"The idea that somehow [we] should delay this operation because of others' concern about the humanitarian situation in Mosul; that doesn't make sense."On October 17, Iraqi Prime Minister Haider Al-Abadi announced the beginning of the long-touted military campaign aimed at retaking the Iraqi city of Mosul from ISIS terrorists. The announcement was met with much applause in Western and Gulf State political circles, but there are justified concerns about an imminent humanitarian disaster accompanying the campaign.
~ Josh Earnest, White House Spokesman, 22 October 2016
The expected atrocities from ISIS have already begun: they have already reportedly executed 284 men and boys in the Mosul area, executed 16 citizens by throwing them off a bridge and forcibly taken at least 550 families from villages around Mosul into the city to be used as human shields.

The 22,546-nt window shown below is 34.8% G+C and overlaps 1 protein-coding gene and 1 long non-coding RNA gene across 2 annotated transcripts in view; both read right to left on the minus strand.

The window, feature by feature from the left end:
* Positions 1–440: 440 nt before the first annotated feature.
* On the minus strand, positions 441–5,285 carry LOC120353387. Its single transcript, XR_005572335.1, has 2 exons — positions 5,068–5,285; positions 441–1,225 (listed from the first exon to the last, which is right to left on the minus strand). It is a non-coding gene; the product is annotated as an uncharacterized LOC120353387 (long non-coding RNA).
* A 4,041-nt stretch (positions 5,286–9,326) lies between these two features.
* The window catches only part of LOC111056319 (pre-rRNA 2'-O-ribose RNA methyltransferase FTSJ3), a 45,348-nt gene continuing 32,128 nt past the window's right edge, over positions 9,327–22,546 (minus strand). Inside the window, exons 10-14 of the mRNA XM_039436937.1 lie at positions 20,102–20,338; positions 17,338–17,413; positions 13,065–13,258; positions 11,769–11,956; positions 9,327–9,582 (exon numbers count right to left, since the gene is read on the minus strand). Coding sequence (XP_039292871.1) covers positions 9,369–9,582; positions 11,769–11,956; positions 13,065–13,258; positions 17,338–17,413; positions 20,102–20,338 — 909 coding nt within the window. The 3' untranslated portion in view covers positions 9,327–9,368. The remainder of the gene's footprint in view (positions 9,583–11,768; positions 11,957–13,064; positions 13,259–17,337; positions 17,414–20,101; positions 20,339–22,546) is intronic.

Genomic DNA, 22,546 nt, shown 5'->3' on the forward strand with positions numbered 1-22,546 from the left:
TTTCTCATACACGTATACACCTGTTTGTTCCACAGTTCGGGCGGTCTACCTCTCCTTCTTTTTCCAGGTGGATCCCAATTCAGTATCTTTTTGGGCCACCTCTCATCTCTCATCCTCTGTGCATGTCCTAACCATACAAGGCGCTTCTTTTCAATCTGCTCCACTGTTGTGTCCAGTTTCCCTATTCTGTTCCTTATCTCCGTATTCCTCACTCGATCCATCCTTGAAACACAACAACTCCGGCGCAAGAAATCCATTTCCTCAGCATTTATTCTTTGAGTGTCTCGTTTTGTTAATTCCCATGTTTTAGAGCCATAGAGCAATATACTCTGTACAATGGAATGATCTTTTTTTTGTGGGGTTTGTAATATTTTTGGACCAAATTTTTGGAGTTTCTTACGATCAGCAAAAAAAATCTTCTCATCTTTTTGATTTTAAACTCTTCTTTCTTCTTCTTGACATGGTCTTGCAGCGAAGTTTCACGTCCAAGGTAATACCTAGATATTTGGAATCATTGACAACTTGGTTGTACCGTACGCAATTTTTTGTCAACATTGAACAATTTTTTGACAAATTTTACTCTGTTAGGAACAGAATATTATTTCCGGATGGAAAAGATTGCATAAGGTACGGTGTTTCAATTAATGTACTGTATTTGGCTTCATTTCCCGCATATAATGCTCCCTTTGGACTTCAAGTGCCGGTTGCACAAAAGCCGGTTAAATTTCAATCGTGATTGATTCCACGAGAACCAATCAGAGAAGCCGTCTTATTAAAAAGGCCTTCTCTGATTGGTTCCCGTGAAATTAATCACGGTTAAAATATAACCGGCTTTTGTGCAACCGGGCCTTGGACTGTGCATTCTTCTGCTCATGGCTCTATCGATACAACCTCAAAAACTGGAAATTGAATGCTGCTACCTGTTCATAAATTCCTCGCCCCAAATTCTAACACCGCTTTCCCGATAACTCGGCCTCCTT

The United Nations Children's Fund (UNICEF) warned that more than half a million children and their families face extreme danger following the launch of the operation. In a UNICEF press release, Spokesperson Peter Hawkins said "Mosul's children have already suffered immensely over the past two years. Many could be forcibly displaced, trapped between fighting lines, or caught in the cross fire."